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LONDON: Copper prices clawed higher on Friday on a weaker dollar and after Chinese data showed the economy of the world’s top metals consumer was slowly recovering.

Capping the gains, however were worries about the prospect for a long period of high interest rates and weak global economic growth.

Three-month copper on the London Metal Exchange (LME) was up 0.2% at $8,05 per metric ton by 1000 GMT. On a weekly basis, the contract eased 0.5%, the second straight week of decline.

Chinese data showed exports declined less than expected in September while total social financing (TSF) climbed to 4.12 trillion yuan from 3.12 trillion in August, higher than analysts had forecasted.

TSF includes off-balance sheet forms of financing outside the conventional bank lending system.

Copper prices rise on China demand hopes

“The Chinese export data are still negative, but compared to the prior month, it’s a significant step in the right direction,” said Nitesh Shah, commodity strategist at WisdomTree.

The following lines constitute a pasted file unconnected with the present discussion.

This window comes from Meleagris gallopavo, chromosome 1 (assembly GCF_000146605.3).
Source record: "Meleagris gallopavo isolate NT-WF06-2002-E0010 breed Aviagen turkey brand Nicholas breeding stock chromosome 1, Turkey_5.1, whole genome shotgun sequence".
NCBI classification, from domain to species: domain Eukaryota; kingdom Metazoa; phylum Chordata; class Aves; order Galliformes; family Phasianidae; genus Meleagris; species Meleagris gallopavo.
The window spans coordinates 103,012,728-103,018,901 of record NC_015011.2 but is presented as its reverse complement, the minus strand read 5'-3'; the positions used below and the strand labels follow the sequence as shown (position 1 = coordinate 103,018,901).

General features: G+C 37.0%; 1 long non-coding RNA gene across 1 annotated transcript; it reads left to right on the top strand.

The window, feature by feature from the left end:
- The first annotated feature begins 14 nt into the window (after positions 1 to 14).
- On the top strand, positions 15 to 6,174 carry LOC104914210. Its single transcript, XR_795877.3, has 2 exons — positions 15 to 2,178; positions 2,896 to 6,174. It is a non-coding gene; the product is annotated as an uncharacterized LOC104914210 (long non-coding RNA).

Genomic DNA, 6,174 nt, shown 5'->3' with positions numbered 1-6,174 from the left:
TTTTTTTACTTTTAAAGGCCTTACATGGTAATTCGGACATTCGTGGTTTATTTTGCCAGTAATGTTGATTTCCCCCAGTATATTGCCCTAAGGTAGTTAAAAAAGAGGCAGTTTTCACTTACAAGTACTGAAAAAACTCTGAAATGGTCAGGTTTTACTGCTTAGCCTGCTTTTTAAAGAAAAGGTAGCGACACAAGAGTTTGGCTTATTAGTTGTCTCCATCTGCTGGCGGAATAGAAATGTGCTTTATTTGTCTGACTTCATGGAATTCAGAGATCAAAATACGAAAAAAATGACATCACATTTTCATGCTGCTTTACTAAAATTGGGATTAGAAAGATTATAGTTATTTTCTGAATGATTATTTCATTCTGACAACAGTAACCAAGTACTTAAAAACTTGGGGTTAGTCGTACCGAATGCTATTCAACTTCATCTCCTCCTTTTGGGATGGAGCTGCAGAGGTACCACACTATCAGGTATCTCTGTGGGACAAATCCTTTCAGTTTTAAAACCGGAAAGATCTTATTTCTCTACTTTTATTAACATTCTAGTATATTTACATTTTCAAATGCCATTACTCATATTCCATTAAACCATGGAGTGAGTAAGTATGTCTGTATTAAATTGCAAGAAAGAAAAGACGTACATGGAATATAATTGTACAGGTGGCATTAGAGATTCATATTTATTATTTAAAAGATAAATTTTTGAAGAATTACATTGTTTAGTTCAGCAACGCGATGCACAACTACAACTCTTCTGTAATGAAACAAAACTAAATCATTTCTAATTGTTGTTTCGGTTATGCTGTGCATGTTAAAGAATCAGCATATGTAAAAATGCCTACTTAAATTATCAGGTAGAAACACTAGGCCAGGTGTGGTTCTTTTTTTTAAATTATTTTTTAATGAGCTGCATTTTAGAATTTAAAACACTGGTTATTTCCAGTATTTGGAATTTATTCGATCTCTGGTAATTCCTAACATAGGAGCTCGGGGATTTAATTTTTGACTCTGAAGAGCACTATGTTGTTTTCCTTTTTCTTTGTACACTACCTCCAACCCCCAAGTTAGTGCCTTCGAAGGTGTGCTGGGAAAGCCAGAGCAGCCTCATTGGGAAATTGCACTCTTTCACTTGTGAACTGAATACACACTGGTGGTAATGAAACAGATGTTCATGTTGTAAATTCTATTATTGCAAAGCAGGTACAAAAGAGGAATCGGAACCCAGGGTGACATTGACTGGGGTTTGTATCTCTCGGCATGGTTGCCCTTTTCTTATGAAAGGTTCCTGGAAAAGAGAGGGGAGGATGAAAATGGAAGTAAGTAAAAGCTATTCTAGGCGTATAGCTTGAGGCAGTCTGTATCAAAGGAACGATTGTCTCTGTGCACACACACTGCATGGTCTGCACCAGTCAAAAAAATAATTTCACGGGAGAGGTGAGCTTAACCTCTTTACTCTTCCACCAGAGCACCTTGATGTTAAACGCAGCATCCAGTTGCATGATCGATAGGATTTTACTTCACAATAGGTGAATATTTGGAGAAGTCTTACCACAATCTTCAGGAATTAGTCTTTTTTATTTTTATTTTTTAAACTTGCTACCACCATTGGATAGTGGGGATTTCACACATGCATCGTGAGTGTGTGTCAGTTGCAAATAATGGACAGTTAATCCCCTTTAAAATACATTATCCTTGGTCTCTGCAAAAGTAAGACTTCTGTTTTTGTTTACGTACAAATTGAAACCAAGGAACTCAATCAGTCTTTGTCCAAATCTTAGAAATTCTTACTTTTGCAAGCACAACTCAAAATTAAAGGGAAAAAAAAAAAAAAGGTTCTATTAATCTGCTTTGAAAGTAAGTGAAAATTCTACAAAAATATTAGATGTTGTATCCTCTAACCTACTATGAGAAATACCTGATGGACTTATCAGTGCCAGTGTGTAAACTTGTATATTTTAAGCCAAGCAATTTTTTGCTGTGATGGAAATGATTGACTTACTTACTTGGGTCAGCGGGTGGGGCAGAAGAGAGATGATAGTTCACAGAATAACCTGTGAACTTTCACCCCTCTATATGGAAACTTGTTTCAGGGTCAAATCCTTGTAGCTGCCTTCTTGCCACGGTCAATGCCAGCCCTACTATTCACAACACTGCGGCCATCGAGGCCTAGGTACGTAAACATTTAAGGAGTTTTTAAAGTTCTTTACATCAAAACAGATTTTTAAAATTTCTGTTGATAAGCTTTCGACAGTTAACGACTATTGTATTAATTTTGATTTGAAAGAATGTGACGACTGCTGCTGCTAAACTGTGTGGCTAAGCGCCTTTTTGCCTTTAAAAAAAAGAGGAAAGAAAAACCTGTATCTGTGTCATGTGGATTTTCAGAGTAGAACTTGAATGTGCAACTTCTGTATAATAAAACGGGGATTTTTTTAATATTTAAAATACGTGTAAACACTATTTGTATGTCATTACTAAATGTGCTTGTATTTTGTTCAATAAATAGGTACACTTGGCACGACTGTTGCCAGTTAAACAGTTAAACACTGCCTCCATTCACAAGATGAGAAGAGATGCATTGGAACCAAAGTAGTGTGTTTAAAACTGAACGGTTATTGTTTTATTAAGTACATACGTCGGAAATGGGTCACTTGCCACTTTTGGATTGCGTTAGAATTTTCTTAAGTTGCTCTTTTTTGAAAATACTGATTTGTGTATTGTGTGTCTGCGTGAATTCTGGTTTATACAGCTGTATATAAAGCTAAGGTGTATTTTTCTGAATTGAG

“Things from the data side are generally moving in the right direction in China. It seems like the stimulus activity is helping. An easing of dollar pressure is also helpful for copper today.”

The dollar index edged lower after its biggest daily increase since March the day before as hot U.S. consumer prices data revived prospects that the Federal Reserve may have to raise rates further.

“Higher-for-longer interest rate narrative and consequent slower economic growth concerns are keeping industrial metals prices on a weaker footing. There could be more downside for the sector,” said analyst Soni Kumari at ANZ.

Chinese real estate market concern and rising LME copper stockpiles and mine supply from South America dented sentiment, she added.

LME aluminium was little changed at $2,200.50 a ton, nickel fell 0.8% to $18,580, zinc eased 0.6% to $2,436 while tin climbed 0.8% to $25,010.

LME lead dipped 0.2% to $2,049 with the contract down 4.3% on a weekly basis and set for the biggest weekly fall since late January.

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